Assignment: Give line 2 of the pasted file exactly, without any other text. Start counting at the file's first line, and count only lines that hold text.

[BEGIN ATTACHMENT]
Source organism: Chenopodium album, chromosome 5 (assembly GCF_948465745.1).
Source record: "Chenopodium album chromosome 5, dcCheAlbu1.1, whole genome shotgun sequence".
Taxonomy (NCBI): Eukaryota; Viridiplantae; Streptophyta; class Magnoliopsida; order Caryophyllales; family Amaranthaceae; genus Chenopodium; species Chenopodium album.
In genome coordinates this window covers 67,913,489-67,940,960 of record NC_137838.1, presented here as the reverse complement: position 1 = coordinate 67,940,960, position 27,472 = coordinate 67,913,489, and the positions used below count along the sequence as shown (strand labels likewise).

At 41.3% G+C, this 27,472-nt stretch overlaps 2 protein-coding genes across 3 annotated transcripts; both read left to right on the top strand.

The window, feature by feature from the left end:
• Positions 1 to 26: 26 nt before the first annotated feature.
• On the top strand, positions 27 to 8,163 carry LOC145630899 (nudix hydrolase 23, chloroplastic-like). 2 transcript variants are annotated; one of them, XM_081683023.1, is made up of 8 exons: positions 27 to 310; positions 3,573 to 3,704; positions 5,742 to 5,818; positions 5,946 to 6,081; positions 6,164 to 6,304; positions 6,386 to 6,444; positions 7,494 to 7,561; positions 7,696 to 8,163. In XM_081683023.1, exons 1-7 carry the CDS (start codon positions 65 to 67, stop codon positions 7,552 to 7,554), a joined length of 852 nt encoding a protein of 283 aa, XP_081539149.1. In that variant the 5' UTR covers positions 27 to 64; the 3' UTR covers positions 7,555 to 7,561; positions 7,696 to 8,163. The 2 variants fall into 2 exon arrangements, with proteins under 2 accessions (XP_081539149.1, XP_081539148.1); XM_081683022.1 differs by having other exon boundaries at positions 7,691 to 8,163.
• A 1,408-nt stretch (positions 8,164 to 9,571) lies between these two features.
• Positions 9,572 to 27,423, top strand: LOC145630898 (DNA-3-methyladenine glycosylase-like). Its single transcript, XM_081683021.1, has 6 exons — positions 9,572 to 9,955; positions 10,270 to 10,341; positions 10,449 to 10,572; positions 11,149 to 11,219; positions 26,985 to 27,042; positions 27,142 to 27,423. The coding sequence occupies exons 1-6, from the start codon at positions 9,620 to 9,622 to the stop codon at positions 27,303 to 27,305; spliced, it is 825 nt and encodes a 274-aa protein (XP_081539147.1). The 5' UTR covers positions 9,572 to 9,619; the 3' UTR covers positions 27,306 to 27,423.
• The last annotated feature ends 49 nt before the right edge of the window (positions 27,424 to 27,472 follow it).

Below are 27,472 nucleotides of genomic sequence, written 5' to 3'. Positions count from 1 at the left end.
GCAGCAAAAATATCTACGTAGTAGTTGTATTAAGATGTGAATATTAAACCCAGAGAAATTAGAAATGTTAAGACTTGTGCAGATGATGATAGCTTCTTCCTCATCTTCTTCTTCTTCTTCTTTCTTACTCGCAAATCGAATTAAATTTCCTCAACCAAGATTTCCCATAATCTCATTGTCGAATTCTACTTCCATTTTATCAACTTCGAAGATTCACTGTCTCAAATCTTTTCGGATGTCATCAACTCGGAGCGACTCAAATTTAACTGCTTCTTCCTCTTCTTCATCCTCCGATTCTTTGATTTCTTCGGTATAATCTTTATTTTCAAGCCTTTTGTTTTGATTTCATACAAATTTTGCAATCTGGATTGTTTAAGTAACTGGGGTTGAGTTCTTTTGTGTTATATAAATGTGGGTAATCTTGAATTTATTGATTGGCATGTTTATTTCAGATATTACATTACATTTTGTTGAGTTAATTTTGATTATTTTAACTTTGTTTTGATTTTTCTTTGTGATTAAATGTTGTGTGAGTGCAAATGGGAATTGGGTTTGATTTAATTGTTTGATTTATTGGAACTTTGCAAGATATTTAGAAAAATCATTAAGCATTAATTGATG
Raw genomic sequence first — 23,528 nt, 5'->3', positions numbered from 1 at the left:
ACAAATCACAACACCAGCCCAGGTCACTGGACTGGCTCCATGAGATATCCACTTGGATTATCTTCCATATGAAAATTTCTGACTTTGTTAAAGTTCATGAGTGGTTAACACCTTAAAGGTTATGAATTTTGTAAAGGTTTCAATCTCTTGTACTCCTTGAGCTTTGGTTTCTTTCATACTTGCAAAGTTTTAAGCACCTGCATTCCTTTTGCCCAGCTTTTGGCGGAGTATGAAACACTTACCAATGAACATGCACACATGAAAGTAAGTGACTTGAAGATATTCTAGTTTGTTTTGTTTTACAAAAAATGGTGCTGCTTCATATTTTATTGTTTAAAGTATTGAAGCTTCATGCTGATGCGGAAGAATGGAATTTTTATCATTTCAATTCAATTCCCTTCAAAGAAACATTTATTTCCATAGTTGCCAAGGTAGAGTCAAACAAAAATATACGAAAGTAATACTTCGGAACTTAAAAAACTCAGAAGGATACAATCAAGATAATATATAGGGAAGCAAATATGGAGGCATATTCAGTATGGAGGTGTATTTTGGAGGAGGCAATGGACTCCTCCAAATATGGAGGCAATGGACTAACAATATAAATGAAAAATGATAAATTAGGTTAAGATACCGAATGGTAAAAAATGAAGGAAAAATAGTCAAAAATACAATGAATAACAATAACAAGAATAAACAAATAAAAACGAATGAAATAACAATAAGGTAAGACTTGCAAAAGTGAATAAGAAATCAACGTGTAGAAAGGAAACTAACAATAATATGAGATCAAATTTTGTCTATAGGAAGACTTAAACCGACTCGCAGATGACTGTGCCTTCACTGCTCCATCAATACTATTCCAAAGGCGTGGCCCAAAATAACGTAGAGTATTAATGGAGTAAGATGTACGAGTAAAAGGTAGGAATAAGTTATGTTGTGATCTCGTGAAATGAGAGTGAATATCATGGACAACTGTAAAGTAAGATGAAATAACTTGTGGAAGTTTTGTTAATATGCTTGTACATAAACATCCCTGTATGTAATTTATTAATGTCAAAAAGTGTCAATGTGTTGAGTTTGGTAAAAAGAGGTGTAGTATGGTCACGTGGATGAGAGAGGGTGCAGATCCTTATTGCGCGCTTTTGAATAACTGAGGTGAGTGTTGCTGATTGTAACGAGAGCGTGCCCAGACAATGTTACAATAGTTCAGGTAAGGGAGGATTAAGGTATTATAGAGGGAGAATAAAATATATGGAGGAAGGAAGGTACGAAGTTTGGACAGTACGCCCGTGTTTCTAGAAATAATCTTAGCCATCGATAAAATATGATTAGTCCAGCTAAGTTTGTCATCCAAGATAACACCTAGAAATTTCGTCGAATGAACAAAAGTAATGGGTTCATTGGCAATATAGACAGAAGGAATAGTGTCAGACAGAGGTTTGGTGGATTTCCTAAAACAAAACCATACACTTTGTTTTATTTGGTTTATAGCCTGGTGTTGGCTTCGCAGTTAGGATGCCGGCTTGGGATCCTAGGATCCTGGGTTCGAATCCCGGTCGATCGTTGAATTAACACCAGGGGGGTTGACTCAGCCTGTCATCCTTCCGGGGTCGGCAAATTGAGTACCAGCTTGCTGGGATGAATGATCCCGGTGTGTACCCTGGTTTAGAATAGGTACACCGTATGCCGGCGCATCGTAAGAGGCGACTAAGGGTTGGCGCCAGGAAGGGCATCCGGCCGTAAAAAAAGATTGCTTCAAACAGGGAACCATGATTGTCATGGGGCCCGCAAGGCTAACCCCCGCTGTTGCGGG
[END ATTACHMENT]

Source record: "Chenopodium album chromosome 5, dcCheAlbu1.1, whole genome shotgun sequence".